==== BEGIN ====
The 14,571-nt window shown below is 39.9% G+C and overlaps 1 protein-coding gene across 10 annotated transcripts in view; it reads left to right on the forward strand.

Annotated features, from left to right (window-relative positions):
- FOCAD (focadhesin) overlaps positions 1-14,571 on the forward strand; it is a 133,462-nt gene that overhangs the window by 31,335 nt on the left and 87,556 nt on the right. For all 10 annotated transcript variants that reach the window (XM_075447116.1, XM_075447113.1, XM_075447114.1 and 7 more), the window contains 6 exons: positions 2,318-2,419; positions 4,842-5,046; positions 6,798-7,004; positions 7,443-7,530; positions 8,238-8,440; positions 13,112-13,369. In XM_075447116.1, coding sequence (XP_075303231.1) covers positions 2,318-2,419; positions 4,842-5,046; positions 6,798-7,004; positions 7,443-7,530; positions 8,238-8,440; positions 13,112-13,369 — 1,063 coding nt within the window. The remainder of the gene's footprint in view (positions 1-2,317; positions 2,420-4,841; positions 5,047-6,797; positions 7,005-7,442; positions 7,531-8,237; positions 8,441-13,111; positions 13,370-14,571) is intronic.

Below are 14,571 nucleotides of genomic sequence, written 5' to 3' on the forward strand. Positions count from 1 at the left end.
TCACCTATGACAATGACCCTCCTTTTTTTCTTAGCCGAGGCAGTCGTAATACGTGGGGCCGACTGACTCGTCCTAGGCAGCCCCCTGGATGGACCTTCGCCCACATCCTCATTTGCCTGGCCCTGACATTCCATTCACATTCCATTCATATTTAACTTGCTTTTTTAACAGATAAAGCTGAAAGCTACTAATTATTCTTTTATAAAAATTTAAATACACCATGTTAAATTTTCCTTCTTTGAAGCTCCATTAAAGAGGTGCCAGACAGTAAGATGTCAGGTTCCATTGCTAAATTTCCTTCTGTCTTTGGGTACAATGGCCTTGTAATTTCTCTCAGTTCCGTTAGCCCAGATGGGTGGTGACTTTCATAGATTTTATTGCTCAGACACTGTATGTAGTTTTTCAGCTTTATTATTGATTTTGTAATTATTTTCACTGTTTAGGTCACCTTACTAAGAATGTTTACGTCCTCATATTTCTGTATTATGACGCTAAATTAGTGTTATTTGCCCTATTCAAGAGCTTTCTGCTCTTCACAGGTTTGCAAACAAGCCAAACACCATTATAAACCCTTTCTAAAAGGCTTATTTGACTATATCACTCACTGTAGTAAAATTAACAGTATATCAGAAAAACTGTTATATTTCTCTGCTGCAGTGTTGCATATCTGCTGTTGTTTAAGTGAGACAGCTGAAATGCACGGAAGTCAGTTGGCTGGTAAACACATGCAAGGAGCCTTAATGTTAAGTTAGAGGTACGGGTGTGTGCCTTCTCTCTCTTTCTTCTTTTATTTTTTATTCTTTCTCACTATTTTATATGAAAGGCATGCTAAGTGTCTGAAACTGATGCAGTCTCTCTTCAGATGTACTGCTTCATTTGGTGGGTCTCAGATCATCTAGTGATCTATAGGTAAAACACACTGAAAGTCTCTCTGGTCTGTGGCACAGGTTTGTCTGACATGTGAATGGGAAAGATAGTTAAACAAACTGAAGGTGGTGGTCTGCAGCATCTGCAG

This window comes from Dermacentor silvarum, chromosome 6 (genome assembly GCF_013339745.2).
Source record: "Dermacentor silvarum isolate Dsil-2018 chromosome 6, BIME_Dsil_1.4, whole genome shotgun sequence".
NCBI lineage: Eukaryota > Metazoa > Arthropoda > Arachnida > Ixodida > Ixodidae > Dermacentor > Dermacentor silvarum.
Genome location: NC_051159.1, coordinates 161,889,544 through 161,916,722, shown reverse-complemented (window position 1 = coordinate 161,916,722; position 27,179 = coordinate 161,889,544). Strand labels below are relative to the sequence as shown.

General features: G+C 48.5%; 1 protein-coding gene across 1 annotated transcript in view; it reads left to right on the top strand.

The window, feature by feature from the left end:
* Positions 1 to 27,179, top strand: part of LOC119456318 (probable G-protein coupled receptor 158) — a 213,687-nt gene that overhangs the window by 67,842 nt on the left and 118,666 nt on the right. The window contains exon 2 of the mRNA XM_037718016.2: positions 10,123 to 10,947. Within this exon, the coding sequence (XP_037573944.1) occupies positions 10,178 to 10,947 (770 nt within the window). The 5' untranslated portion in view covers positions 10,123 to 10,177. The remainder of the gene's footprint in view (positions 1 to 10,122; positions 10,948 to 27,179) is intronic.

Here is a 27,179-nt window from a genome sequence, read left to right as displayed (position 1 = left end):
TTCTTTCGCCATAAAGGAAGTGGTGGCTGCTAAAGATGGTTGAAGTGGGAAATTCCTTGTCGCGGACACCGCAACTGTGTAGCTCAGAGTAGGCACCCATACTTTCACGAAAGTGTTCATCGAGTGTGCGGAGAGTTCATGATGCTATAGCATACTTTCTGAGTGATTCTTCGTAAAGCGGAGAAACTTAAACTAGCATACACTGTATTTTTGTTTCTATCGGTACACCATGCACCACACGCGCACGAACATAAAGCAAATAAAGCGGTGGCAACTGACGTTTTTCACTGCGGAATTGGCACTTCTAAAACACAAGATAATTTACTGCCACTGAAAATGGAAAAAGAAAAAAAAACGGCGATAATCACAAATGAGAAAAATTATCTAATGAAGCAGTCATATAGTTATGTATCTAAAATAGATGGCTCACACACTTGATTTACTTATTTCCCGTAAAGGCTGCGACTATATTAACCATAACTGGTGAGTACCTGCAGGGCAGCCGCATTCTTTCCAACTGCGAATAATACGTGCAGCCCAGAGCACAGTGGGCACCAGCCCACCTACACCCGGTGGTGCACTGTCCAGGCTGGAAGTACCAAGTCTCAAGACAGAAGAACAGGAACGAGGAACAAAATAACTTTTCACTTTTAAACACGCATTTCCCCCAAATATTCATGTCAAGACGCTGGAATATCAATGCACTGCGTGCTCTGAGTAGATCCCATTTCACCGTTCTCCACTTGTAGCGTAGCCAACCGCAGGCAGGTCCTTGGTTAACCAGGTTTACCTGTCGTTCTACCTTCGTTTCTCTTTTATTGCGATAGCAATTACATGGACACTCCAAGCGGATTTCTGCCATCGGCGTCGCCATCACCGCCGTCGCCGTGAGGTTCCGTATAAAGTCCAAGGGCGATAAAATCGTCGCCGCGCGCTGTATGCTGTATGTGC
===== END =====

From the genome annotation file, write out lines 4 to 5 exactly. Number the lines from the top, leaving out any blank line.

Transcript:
Below are 14,571 nucleotides of genomic sequence, written 5' to 3' on the forward strand. Positions count from 1 at the left end.
TCACCTATGACAATGACCCTCCTTTTTTTCTTAGCCGAGGCAGTCGTAATACGTGGGGCCGACTGACTCGTCCTAGGCAGCCCCCTGGATGGACCTTCGCCCACATCCTCATTTGCCTGGCCCTGACATTCCATTCACATTCCATTCATATTTAACTTGCTTTTTTAACAGATAAAGCTGAAAGCTACTAATTATTCTTTTATAAAAATTTAAATACACCATGTTAAATTTTCCTTCTTTGAAGCTCCATTAAAGAGGTGCCAGACAGTAAGATGTCAGGTTCCATTGCTAAATTTCCTTCTGTCTTTGGGTACAATGGCCTTGTAATTTCTCTCAGTTCCGTTAGCCCAGATGGGTGGTGACTTTCATAGATTTTATTGCTCAGACACTGTATGTAGTTTTTCAGCTTTATTATTGATTTTGTAATTATTTTCACTGTTTAGGTCACCTTACTAAGAATGTTTACGTCCTCATATTTCTGTATTATGACGCTAAATTAGTGTTATTTGCCCTATTCAAGAGCTTTCTGCTCTTCACAGGTTTGCAAACAAGCCAAACACCATTATAAACCCTTTCTAAAAGGCTTATTTGACTATATCACTCACTGTAGTAAAATTAACAGTATATCAGAAAAACTGTTATATTTCTCTGCTGCAGTGTTGCATATCTGCTGTTGTTTAAGTGAGACAGCTGAAATGCACGGAAGTCAGTTGGCTGGTAAACACATGCAAGGAGCCTTAATGTTAAGTTAGAGGTACGGGTGTGTGCCTTCTCTCTCTTTCTTCTTTTATTTTTTATTCTTTCTCACTATTTTATATGAAAGGCATGCTAAGTGTCTGAAACTGATGCAGTCTCTCTTCAGATGTACTGCTTCATTTGGTGGGTCTCAGATCATCTAGTGATCTATAGGTAAAACACACTGAAAGTCTCTCTGGTCTGTGGCACAGGTTTGTCTGACATGTGAATGGGAAAGATAGTTAAACAAACTGAAGGTGGTGGTCTGCAGCATCTGCAG